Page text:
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No charges for animal rights activists who blocked BC SPCA gala

Activists won't be charged

B.C. Crown prosecutors will not file charges against three animal rights activists who obstructed the entrance of a banquet hall at a Vancouver hotel during an annual BC SPCA fundraising gala.

The incident occurred Oct. 21, 2023, at the JQ Marriott Parq Hotel, when three individuals blocked the entrance to the event holding images of alleged animal cruelty captured at the Excelsior Hog Farm in Abbotsford, B.C.

“The prosecutor reviewed the file materials and concluded that the charge assessment standard was not met,” wrote a spokesperson for the BC Prosecution Service.

“In these circumstances, not laying charges is the appropriate course of action.”

The protest was also meant to support of the so-called Excelsior 4 activists, who were arrested in 2019 for trying to expose alleged cruelty at the Abbotsford farm. Two of those activists were later sentenced to 30 days in jail after a court convicted them on charges of criminal break and enter and mischief.

Meanwhile, Animal Justice submitted a complaint to the BC SPCA with video evidence claiming to show cases of animal cruelty at the farm.

But a BC SPCA investigation later found no violations after it visited the farm. And Crown counsel later recommended not to pursue charges related to the video because it was deemed to have been obtained illegally and would not be admissible in court, said Marcie Moriarty, chief of protection and outreach services for the BC SPCA.

“BC SPCA STEP DOWN!" read one poster held at the gala entrance.

“JUSTICE FOR HER," read another showing a bloody pig behind bars.

The activists' presence at the gala blocked hundreds of attendees from entering the banquet hall and was meant to paint the SPCA as an organization that fails to properly oversee the welfare of farm animals. It comes amid a national debate over how best to audit farms to ensure no abuse is occurring, while maintaining biosecurity.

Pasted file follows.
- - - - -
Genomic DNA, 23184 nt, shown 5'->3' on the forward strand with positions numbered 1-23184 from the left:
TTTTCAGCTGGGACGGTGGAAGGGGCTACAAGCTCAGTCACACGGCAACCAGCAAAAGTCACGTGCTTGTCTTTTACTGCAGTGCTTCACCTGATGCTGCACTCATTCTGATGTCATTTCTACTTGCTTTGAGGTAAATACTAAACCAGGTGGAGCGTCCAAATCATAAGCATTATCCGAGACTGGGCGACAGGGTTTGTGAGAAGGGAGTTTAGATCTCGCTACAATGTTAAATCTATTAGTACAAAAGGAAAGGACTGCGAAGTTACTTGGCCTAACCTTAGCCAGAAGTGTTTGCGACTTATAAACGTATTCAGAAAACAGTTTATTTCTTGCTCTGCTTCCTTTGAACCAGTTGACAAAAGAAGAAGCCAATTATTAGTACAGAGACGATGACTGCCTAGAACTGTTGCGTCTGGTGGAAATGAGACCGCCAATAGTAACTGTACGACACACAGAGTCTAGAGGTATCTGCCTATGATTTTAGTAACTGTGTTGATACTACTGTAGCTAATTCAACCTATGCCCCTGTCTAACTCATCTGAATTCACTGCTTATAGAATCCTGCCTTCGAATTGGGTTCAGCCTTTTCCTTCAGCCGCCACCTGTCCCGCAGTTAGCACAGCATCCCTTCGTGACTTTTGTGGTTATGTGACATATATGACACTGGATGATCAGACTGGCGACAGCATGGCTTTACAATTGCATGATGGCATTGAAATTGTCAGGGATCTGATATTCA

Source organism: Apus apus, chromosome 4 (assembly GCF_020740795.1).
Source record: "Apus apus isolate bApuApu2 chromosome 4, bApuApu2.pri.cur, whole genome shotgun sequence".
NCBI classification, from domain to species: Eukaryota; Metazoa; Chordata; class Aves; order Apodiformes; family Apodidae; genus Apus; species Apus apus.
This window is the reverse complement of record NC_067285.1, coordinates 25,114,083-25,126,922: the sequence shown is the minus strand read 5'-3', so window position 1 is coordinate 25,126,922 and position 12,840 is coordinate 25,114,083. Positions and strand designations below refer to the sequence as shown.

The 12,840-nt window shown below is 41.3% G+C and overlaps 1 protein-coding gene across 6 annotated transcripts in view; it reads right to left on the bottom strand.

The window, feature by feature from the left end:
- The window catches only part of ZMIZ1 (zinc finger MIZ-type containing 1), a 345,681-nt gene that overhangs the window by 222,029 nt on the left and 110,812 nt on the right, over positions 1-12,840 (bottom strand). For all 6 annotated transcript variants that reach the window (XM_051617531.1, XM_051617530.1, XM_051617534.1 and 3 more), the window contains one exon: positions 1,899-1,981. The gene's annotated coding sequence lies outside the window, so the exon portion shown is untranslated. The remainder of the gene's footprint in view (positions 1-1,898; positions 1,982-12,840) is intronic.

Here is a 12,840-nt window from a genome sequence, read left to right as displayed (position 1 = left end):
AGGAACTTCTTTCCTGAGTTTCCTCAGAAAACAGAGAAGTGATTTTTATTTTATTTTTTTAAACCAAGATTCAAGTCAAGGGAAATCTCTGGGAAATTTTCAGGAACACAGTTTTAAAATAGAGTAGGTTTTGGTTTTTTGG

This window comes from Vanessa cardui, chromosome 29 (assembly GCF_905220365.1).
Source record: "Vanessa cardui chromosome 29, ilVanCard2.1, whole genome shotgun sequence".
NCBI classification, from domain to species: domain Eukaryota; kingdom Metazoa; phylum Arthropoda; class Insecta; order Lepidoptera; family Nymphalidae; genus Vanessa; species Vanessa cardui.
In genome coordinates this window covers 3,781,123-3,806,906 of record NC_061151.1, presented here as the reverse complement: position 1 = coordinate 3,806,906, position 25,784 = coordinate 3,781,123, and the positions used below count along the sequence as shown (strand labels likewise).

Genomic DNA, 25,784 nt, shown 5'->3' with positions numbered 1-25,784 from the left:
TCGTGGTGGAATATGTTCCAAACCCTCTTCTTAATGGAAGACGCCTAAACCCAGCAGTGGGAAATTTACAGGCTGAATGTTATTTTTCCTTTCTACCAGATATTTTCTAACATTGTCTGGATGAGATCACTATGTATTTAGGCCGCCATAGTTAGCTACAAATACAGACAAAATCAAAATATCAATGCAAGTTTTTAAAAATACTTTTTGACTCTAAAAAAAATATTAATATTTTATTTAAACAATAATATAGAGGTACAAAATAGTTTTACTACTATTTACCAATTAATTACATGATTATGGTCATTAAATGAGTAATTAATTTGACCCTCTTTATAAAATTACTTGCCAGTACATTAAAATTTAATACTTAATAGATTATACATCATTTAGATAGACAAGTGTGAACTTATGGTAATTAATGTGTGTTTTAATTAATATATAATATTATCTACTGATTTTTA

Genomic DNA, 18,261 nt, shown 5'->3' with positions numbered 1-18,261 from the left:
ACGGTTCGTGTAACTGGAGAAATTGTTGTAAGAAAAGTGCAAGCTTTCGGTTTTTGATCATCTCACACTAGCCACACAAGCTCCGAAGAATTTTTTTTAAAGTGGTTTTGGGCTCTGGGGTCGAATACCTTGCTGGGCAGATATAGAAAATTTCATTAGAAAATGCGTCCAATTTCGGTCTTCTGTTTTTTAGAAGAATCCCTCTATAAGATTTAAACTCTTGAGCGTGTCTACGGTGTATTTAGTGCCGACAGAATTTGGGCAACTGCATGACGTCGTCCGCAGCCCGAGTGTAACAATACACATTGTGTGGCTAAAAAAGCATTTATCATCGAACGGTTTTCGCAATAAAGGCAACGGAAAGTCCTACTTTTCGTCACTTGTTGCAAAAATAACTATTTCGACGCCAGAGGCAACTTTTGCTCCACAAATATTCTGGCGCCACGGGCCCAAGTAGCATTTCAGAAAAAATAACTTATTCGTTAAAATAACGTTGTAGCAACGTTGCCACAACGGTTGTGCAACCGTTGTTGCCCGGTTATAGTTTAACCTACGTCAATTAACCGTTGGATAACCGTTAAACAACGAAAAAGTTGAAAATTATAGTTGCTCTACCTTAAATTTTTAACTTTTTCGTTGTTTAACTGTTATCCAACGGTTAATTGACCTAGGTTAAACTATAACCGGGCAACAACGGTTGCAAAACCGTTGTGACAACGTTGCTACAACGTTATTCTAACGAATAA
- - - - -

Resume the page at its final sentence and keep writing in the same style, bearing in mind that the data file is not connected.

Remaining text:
At the time of the protests, BC SPCA spokesperson Kaila Butler told Glacier Media that the small number of protesters at the fundraiser remained “respectful and peaceful” but repeatedly declined requests to leave. That prompted the group to call in security teams.

“The fundraiser was able to continue successfully despite minor delays to the programming,” said Butler.

Butler said the BC SPCA remains committed to doing everything it can, "under the limitations of the law, to advocate for the advancement of animal welfare across the province and throughout Canada, including in the farmed animal space.”

Renewed claims of abuse spark new investigation

In November, renewed allegations against the Abbotsford farm appeared after Animal Justice released a heavily edited six-minute clip of alleged abuse leaked from the farm.

“It contains some very disturbing images,” said Moriarty. “And on the face of that video, it appears to depict violations of the Prevention of Cruelty to Animals Act, potentially the Criminal Code.”

“And without a doubt, it shows practices that are clearly not in accordance with industry-endorsed national farm animal codes of practice.”

At an October 2023 meeting of the Standing Committee on Agriculture and Agri-Food, one of the farm's owners, Ray Binnendyk, defended the farm from past allegations. He called the accusations “false” and that the “perception that people have about us has all been spread by lies and stuff that are not true.”

The owners of the farm did not answer Glacier Media's calls after the latest claims surfaced, and a family member hung up on a reporter when he asked for a response to the allegations.

Once in possession of the full raw video, Moriarty said the BC SPCA would launch an investigation that would likely pursue two things: have breaches of animal welfare standards occurred and is it occurring now.

She declined to speculate on whether the latest video could be treated as evidence in court.

“We'll do a full investigation and put it before Crown counsel,” she said.

With files from Jeremy Hainsworth



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